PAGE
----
Ultimately, both anxiety and attention-seeking behaviors indicate some level of uneasiness in your dog, from mild to acute. Fortunately, there are plenty of things we can do as pet owners to help them feel more relaxed, at ease and confident, such as these tips below.
Tip #1: Make Sure They Get Lots of Physical and Mental Stimulation
Dogs can get anxious and crave more attention if their physical and mental needs aren’t being met. Dogs have a lot of energy, and so, require lots of playtime and mental stimulation to work that energy out of their system. Besides making sure they get lots of outside playtime, make a point to provide them with toys – especially interactive toys, like treat puzzles, motion-sensing toys, and more. That way, they can keep their minds busy.
Tip #2: Spend Lots of Time with Them When You’re Home
We can’t always be home and giving our dogs all of our attention. But, what we can do is make those times when are free really count. When you’ve free time at home, make sure to interact with your dog, whether that be playing fetch with them or simply snuggling them when you’re watching TV. Those little moments really add up and can make them feel much more secure.
Tip #3: Pay Extra Attention to Their Needs When Big Changes Occur at Home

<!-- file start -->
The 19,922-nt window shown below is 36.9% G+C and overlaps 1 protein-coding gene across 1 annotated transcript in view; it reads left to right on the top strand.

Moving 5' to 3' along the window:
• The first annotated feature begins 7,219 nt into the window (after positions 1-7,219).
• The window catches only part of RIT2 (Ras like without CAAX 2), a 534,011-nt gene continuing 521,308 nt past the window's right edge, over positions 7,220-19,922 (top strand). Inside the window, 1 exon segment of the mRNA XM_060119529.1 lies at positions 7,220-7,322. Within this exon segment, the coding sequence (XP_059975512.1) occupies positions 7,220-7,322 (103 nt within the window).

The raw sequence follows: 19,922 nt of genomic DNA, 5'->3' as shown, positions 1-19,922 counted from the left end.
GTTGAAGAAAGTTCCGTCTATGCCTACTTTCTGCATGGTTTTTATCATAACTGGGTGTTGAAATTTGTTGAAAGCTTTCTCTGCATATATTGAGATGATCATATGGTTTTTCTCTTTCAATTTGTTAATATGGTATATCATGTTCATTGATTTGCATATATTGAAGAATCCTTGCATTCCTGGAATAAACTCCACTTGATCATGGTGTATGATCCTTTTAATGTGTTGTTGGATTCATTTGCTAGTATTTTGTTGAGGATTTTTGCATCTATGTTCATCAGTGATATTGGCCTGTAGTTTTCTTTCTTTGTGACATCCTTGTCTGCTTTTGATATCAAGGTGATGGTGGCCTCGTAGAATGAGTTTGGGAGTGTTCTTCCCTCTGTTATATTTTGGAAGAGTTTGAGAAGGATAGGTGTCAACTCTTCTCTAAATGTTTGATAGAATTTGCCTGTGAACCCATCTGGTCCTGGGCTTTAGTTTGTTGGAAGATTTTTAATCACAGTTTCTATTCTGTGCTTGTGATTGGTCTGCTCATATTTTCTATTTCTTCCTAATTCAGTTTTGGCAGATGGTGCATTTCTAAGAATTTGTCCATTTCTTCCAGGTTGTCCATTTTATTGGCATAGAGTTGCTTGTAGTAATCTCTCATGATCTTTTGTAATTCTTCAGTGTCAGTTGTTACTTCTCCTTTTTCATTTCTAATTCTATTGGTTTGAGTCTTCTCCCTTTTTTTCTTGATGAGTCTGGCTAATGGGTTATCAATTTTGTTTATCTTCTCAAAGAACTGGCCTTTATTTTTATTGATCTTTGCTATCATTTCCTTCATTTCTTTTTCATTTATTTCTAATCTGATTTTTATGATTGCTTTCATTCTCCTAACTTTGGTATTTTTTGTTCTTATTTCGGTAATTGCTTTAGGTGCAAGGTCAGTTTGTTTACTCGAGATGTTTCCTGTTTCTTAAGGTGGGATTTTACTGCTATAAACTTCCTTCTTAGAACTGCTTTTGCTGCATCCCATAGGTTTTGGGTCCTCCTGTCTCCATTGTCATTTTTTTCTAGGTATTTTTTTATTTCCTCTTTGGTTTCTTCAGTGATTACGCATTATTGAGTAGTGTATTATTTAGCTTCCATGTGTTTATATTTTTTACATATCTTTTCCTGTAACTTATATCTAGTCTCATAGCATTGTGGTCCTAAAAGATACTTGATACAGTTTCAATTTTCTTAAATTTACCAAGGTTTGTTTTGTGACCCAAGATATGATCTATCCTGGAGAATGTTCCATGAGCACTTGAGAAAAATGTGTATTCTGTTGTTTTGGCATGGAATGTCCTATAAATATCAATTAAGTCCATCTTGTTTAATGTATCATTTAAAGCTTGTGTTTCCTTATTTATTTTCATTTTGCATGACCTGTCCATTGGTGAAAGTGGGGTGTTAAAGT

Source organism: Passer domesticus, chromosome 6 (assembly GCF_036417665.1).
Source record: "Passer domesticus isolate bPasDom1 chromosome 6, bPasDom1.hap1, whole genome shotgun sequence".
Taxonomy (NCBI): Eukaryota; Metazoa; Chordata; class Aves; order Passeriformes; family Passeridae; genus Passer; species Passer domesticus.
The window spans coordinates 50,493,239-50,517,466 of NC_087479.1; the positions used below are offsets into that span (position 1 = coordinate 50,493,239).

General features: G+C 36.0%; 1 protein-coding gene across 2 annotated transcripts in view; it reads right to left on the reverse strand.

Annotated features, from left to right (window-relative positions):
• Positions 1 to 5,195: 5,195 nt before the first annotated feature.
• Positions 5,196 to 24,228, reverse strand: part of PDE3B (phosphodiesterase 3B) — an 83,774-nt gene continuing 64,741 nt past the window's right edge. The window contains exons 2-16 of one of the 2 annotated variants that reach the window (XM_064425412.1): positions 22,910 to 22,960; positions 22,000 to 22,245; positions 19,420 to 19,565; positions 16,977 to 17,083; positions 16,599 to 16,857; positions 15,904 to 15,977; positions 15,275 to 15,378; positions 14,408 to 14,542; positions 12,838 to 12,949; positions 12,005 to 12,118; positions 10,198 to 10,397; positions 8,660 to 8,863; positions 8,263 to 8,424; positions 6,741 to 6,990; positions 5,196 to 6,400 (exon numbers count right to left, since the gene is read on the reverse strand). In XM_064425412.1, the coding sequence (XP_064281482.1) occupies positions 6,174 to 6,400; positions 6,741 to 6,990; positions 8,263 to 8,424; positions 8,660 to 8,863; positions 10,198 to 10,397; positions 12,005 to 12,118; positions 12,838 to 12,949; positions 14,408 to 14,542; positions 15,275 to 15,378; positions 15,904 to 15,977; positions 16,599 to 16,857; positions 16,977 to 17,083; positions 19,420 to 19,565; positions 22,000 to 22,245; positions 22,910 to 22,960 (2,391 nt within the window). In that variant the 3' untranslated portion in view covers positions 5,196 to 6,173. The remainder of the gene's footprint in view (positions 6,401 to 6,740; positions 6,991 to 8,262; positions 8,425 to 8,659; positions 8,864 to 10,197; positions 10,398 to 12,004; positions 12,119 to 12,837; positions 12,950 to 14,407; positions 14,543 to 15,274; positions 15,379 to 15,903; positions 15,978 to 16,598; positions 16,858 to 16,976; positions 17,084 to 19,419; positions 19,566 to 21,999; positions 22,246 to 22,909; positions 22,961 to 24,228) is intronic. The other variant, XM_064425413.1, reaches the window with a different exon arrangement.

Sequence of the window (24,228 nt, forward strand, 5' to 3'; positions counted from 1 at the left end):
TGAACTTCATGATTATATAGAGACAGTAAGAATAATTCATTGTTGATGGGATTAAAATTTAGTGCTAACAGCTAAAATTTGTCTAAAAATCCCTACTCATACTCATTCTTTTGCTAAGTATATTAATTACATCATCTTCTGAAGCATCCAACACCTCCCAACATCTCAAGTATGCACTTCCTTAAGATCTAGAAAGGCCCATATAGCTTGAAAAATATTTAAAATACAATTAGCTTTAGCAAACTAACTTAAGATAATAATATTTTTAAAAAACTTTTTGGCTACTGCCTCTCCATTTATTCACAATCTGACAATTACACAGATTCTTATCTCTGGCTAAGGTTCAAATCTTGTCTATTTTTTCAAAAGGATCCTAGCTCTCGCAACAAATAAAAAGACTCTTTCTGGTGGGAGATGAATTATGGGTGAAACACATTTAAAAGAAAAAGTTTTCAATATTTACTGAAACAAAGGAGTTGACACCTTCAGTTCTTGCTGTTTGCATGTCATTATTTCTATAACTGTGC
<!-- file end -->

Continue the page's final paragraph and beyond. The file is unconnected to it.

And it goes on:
Dogs can feel uneasy when big changes occur in their environment, causing anxiety and leading to attention-seeking behaviors for reassurance. If you’ve recently moved to a new house, adopted a new pet or made some other big change, make sure to give your dog extra love, affection and playtime.
Tip #4: Make Sure They Have a Safe and Quiet Retreat at Home
Canines who are anxious will often seek out a hiding place, as a biological instinct that makes them feel safe. What you can do as a loving dog owner is make sure that there’s at least one very accessible space in your home in which they can hide, whether that be a closet they can access with lots of cozy blankets, or a covered bed where they can retreat when things get a little hectic.
Tip #5: Give Them Some CBD
Of course, a little CBD can go a long way, helping soothe their nervous system so that they’re less attention-seeking and anxious. Chill Paws carries CBD dog treats and CBD oils made just for your furry friend, containing pet-friendly, natural ingredients, lab-tested cannabidiol extract and flavors that no dog can resist. One daily serving of CBD helps regulate their nervous system while being completely nontoxic, nonintoxicating and gentle enough for once-a-day use.
We Can’t Read Our Dogs’ Minds, But We Can Help Them Manage Stress and Anxiety
Whether your dog just misses you while you’re at work, or is experiencing a genuine anxiety disorder, there are so many little things we can do that make a difference and show our canines just how much we care. Most dogs are prone to bouts of anxiety from time to time, whether it’s because of a thunderstorm or a new pet in the house who makes them feel uneasy. As pet owners, it’s up to us to accommodate them by making their emotional wellbeing a priority, and also giving them all of the love and attention that they most certainly deserve.